Outside the building, firetrucks are rumbling up and down the street, going to and from the memorial ceremonies marking September 11th. My crew has just returned and both Dani and Jan have taken lots of photos of the ceremonies - will try to post some over on the other website before too long...

Having a wonderful time! Wish you were here....

Monday, August 26, 2002

Survival by Lists

With my departure date just a week away, it seems my days are governed by lists. Not only my own lists, but also those sent to me via email by my good friend Jane, who will be driving one or the other of the two vehicles down in Nevada. Jane's lists seem so much more interesting than mine - they include items like a "Swiss Army knife with the full array of dental and surgical tools. That rib-spreader may save our lives." Yikes.

I should talk. "Investigate snake-bite kit" is one of the items on my list. Though it is somewhat reassuring to know that only a very small percentage of snakebites in North America are actually fatal, there are a couple of times when we will be waaaaaay out in the middle of nowhere. Survival, it seems, depends on getting to a hospital with anti-venom within two or three hours... If our vehicles break down, or one of our drivers is bitten while I'm somewhere out on the trail, or I am bitten after falling off the horse onto a pile of snake-sheltering sagebrush and have to ride two hours to find the drivers... Well, "Investigate snake-bite kit" remains on the list. Here on Vancouver Island, we have little need for such items in our first aid kits, so this particular task will remain on my To Do list until we hit the Nevada state line.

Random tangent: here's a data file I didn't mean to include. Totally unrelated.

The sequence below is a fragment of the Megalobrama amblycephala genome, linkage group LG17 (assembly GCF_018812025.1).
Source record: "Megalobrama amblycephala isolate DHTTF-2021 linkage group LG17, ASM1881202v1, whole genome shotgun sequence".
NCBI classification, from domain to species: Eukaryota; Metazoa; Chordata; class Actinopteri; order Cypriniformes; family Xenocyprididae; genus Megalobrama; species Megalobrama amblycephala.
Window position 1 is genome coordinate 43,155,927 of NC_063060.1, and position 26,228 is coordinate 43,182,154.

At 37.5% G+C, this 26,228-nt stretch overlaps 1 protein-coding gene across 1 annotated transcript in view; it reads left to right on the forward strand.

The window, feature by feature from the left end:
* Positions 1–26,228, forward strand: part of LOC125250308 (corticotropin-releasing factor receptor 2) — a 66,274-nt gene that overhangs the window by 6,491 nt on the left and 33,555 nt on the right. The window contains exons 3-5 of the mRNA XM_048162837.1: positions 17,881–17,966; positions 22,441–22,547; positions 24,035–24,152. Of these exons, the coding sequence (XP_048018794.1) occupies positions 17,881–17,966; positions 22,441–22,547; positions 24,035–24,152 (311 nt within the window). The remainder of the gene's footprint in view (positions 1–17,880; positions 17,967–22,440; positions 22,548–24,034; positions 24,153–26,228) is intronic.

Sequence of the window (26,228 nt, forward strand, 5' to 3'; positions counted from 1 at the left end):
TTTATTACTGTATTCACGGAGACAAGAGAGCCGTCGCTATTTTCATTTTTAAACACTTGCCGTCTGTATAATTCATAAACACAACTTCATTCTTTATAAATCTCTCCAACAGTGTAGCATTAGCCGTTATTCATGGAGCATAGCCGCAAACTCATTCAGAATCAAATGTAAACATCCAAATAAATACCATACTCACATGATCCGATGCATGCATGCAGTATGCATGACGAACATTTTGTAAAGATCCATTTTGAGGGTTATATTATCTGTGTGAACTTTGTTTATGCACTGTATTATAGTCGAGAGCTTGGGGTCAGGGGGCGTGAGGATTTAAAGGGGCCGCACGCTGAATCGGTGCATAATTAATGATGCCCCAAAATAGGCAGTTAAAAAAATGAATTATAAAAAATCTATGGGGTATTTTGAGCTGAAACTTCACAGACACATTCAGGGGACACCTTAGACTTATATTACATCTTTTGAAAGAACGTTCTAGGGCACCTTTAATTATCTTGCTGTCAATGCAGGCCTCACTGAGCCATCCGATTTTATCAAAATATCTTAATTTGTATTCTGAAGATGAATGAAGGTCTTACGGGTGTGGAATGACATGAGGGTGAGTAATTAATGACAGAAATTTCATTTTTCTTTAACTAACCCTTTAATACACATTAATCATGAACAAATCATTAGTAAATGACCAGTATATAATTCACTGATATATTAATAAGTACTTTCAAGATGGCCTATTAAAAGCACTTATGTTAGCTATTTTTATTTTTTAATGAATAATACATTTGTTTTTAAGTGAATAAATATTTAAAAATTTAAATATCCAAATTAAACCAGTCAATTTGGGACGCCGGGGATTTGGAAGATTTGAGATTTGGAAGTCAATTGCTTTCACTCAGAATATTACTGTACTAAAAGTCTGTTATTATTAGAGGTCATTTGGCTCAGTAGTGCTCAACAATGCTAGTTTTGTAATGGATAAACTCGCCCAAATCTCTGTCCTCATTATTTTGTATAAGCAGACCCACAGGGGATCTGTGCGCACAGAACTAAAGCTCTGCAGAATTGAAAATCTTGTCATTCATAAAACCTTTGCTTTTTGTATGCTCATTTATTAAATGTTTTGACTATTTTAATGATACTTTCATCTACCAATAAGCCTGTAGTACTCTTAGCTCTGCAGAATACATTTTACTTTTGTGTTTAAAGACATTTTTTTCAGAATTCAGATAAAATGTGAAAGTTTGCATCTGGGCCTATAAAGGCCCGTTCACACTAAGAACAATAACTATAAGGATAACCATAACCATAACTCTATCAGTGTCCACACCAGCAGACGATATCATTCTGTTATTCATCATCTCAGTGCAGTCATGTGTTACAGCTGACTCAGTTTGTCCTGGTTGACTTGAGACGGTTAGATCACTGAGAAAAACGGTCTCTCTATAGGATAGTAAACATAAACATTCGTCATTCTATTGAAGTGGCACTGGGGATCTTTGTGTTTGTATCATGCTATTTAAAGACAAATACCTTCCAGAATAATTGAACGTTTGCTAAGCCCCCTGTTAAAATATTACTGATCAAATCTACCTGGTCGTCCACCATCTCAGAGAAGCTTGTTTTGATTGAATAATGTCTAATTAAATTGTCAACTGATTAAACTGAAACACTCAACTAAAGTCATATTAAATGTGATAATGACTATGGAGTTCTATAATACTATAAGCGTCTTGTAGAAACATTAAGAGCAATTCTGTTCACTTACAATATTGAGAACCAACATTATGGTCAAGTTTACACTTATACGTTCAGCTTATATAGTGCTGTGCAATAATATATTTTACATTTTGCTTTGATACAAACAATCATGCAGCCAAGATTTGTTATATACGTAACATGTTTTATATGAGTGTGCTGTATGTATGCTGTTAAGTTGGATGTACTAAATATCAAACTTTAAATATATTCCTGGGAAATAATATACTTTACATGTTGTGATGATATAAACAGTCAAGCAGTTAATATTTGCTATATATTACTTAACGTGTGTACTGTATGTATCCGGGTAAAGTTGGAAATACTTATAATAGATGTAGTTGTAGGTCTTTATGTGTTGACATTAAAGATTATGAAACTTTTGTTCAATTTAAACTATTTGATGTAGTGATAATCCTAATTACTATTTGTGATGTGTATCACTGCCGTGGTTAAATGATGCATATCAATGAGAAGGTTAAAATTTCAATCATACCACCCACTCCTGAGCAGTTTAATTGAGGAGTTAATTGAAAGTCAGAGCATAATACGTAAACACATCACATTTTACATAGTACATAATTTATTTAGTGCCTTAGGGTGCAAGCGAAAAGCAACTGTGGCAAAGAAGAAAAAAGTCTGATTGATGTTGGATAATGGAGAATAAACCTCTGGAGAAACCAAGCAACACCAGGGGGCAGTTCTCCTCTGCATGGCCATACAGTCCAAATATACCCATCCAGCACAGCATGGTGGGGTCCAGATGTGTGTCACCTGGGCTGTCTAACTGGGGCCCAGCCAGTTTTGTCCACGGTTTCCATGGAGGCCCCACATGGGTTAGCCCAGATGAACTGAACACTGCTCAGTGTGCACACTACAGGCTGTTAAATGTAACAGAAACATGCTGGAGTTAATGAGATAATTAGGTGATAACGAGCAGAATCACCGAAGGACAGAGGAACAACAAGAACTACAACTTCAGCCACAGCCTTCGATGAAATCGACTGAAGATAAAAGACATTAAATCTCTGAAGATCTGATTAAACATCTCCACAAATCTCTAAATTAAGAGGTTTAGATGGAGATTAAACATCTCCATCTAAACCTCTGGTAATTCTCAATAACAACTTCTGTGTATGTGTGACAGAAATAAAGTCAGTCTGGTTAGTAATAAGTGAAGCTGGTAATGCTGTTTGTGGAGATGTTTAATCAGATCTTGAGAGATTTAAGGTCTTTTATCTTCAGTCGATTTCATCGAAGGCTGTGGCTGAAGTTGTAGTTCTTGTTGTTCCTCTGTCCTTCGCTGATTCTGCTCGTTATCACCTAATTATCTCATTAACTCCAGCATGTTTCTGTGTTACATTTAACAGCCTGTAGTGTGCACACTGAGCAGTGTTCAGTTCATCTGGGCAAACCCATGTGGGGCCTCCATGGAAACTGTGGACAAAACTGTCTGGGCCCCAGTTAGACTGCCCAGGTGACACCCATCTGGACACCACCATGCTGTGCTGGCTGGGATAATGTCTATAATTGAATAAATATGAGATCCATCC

Friday, August 02, 2002

Ok - I haven't forgotten about the old blog... really. But, wow - another action-packed month- working on the first round of rewrites for The Battle for Carnillo, working like mad on organizing the Great Pony Express Adventure in Nevada this September (including setting up a cool literacy/fund-raising initiative where sponsors can purchase books that I'll give out to students in Nevada and British Columbia), and, of all things, helping my extremely talented father (E.Colin Williams) re-touch a mural he painted in Chemainus fifteen years ago. Now that was a cool project - visual artists see the world quite differently to anyone else... And, yes, it really is hard to keep your perspective when you are working a few inches away from a wall that is fifty feet long.

Wednesday, June 26, 2002

The Young Authors Conference in Kamloops was the next stop. This is the 25th year the conference has been held in Kamloops and the turnout was terrific. After that it was on to Vancouver to sign a few books at Vancouver KidsBooks - a wonderful bookstore nominated for this year's Specialty Bookstore of the Year by the Canadian Booksellers Association. Lots of local events took me through the end of May and then Julie Lawson and I tried to drive to Maple Ridge to the first ever Maple Ridge Young Authors Conference hosted by Meadow Ridge School. I say 'tried' because Julie and I drove over more bridges than I thought existed in Vancouver after we found ourselves hopelessly lost... We did eventually arrive and were most impressed with Don Philpot's organizational efforts. The day was quite marvelous (long, and busy!!) and all the attending authors, both young and not-so-young, left greatly inspired.